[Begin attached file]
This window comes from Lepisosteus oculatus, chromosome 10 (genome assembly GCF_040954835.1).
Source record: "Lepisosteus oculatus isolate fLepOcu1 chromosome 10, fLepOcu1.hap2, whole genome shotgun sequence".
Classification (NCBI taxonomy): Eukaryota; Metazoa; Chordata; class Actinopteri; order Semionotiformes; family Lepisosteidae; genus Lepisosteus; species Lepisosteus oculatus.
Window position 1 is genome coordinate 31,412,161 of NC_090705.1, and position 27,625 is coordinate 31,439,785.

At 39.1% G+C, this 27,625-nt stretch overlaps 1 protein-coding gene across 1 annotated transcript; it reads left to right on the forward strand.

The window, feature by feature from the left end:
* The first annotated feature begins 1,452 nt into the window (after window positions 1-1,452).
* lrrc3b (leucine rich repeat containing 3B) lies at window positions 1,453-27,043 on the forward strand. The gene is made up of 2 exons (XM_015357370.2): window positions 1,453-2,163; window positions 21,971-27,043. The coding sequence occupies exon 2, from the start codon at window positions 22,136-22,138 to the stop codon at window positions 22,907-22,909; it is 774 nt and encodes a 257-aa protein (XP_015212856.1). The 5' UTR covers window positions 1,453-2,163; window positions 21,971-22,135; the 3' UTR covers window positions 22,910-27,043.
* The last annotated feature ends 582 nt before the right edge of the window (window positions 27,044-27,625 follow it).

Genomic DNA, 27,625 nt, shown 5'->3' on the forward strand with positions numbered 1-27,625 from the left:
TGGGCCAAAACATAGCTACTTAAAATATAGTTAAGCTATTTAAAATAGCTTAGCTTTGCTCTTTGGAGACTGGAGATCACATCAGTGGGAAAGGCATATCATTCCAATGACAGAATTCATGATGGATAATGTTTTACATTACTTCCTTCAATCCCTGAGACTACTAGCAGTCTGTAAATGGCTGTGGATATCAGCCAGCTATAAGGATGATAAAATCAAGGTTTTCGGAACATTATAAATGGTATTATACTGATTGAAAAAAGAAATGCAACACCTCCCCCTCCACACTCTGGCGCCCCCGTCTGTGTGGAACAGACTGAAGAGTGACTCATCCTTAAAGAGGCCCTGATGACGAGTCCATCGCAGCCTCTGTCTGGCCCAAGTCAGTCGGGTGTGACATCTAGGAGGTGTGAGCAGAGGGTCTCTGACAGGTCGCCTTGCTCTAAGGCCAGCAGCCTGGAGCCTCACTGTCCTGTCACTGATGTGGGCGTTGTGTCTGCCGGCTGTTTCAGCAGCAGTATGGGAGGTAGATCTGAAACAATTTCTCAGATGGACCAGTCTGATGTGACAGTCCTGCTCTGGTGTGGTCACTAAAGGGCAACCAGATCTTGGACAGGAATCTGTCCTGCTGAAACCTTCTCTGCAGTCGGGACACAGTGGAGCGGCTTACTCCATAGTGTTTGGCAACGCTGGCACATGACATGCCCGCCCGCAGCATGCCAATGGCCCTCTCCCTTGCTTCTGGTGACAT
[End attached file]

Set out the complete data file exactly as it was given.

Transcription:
This window comes from Lepisosteus oculatus, chromosome 10 (genome assembly GCF_040954835.1).
Source record: "Lepisosteus oculatus isolate fLepOcu1 chromosome 10, fLepOcu1.hap2, whole genome shotgun sequence".
Classification (NCBI taxonomy): Eukaryota; Metazoa; Chordata; class Actinopteri; order Semionotiformes; family Lepisosteidae; genus Lepisosteus; species Lepisosteus oculatus.
Window position 1 is genome coordinate 31,412,161 of NC_090705.1, and position 27,625 is coordinate 31,439,785.

At 39.1% G+C, this 27,625-nt stretch overlaps 1 protein-coding gene across 1 annotated transcript; it reads left to right on the forward strand.

The window, feature by feature from the left end:
* The first annotated feature begins 1,452 nt into the window (after window positions 1-1,452).
* lrrc3b (leucine rich repeat containing 3B) lies at window positions 1,453-27,043 on the forward strand. The gene is made up of 2 exons (XM_015357370.2): window positions 1,453-2,163; window positions 21,971-27,043. The coding sequence occupies exon 2, from the start codon at window positions 22,136-22,138 to the stop codon at window positions 22,907-22,909; it is 774 nt and encodes a 257-aa protein (XP_015212856.1). The 5' UTR covers window positions 1,453-2,163; window positions 21,971-22,135; the 3' UTR covers window positions 22,910-27,043.
* The last annotated feature ends 582 nt before the right edge of the window (window positions 27,044-27,625 follow it).

Genomic DNA, 27,625 nt, shown 5'->3' on the forward strand with positions numbered 1-27,625 from the left:
TGGGCCAAAACATAGCTACTTAAAATATAGTTAAGCTATTTAAAATAGCTTAGCTTTGCTCTTTGGAGACTGGAGATCACATCAGTGGGAAAGGCATATCATTCCAATGACAGAATTCATGATGGATAATGTTTTACATTACTTCCTTCAATCCCTGAGACTACTAGCAGTCTGTAAATGGCTGTGGATATCAGCCAGCTATAAGGATGATAAAATCAAGGTTTTCGGAACATTATAAATGGTATTATACTGATTGAAAAAAGAAATGCAACACCTCCCCCTCCACACTCTGGCGCCCCCGTCTGTGTGGAACAGACTGAAGAGTGACTCATCCTTAAAGAGGCCCTGATGACGAGTCCATCGCAGCCTCTGTCTGGCCCAAGTCAGTCGGGTGTGACATCTAGGAGGTGTGAGCAGAGGGTCTCTGACAGGTCGCCTTGCTCTAAGGCCAGCAGCCTGGAGCCTCACTGTCCTGTCACTGATGTGGGCGTTGTGTCTGCCGGCTGTTTCAGCAGCAGTATGGGAGGTAGATCTGAAACAATTTCTCAGATGGACCAGTCTGATGTGACAGTCCTGCTCTGGTGTGGTCACTAAAGGGCAACCAGATCTTGGACAGGAATCTGTCCTGCTGAAACCTTCTCTGCAGTCGGGACACAGTGGAGCGGCTTACTCCATAGTGTTTGGCAACGCTGGCACATGACATGCCCGCCCGCAGCATGCCAATGGCCCTCTCCCTTGCTTCTGGTGACAT